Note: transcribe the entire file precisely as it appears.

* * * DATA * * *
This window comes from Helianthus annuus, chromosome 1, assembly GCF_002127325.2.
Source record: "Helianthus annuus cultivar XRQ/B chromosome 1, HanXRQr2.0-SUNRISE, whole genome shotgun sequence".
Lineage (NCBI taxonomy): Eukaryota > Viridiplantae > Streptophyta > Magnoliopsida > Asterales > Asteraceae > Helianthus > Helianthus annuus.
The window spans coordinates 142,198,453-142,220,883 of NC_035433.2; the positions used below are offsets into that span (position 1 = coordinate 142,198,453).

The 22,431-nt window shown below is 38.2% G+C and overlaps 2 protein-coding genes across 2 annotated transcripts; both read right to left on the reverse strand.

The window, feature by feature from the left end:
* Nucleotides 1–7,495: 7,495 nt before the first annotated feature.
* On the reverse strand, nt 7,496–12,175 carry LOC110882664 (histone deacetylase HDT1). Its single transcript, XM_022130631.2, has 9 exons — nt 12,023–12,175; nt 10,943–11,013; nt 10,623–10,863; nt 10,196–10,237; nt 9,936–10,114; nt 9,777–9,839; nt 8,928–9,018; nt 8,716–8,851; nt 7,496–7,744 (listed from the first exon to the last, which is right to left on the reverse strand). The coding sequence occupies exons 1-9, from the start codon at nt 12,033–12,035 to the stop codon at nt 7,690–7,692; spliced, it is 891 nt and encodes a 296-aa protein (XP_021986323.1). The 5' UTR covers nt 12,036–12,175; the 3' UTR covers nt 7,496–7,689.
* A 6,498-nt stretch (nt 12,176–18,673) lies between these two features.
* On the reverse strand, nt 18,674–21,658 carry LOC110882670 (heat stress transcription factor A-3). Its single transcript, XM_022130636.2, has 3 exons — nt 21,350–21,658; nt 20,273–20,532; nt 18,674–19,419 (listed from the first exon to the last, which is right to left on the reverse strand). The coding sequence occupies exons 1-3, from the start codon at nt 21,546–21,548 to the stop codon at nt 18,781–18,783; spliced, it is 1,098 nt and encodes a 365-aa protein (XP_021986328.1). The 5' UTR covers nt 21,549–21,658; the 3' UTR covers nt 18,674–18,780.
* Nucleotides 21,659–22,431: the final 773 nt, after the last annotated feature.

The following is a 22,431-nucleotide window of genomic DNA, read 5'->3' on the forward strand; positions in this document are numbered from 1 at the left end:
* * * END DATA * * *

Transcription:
This window comes from Helianthus annuus, chromosome 1, assembly GCF_002127325.2.
Source record: "Helianthus annuus cultivar XRQ/B chromosome 1, HanXRQr2.0-SUNRISE, whole genome shotgun sequence".
Lineage (NCBI taxonomy): Eukaryota > Viridiplantae > Streptophyta > Magnoliopsida > Asterales > Asteraceae > Helianthus > Helianthus annuus.
The window spans coordinates 142,198,453-142,220,883 of NC_035433.2; the positions used below are offsets into that span (position 1 = coordinate 142,198,453).

The 22,431-nt window shown below is 38.2% G+C and overlaps 2 protein-coding genes across 2 annotated transcripts; both read right to left on the reverse strand.

The window, feature by feature from the left end:
* Nucleotides 1–7,495: 7,495 nt before the first annotated feature.
* On the reverse strand, nt 7,496–12,175 carry LOC110882664 (histone deacetylase HDT1). Its single transcript, XM_022130631.2, has 9 exons — nt 12,023–12,175; nt 10,943–11,013; nt 10,623–10,863; nt 10,196–10,237; nt 9,936–10,114; nt 9,777–9,839; nt 8,928–9,018; nt 8,716–8,851; nt 7,496–7,744 (listed from the first exon to the last, which is right to left on the reverse strand). The coding sequence occupies exons 1-9, from the start codon at nt 12,033–12,035 to the stop codon at nt 7,690–7,692; spliced, it is 891 nt and encodes a 296-aa protein (XP_021986323.1). The 5' UTR covers nt 12,036–12,175; the 3' UTR covers nt 7,496–7,689.
* A 6,498-nt stretch (nt 12,176–18,673) lies between these two features.
* On the reverse strand, nt 18,674–21,658 carry LOC110882670 (heat stress transcription factor A-3). Its single transcript, XM_022130636.2, has 3 exons — nt 21,350–21,658; nt 20,273–20,532; nt 18,674–19,419 (listed from the first exon to the last, which is right to left on the reverse strand). The coding sequence occupies exons 1-3, from the start codon at nt 21,546–21,548 to the stop codon at nt 18,781–18,783; spliced, it is 1,098 nt and encodes a 365-aa protein (XP_021986328.1). The 5' UTR covers nt 21,549–21,658; the 3' UTR covers nt 18,674–18,780.
* Nucleotides 21,659–22,431: the final 773 nt, after the last annotated feature.

The following is a 22,431-nucleotide window of genomic DNA, read 5'->3' on the forward strand; positions in this document are numbered from 1 at the left end: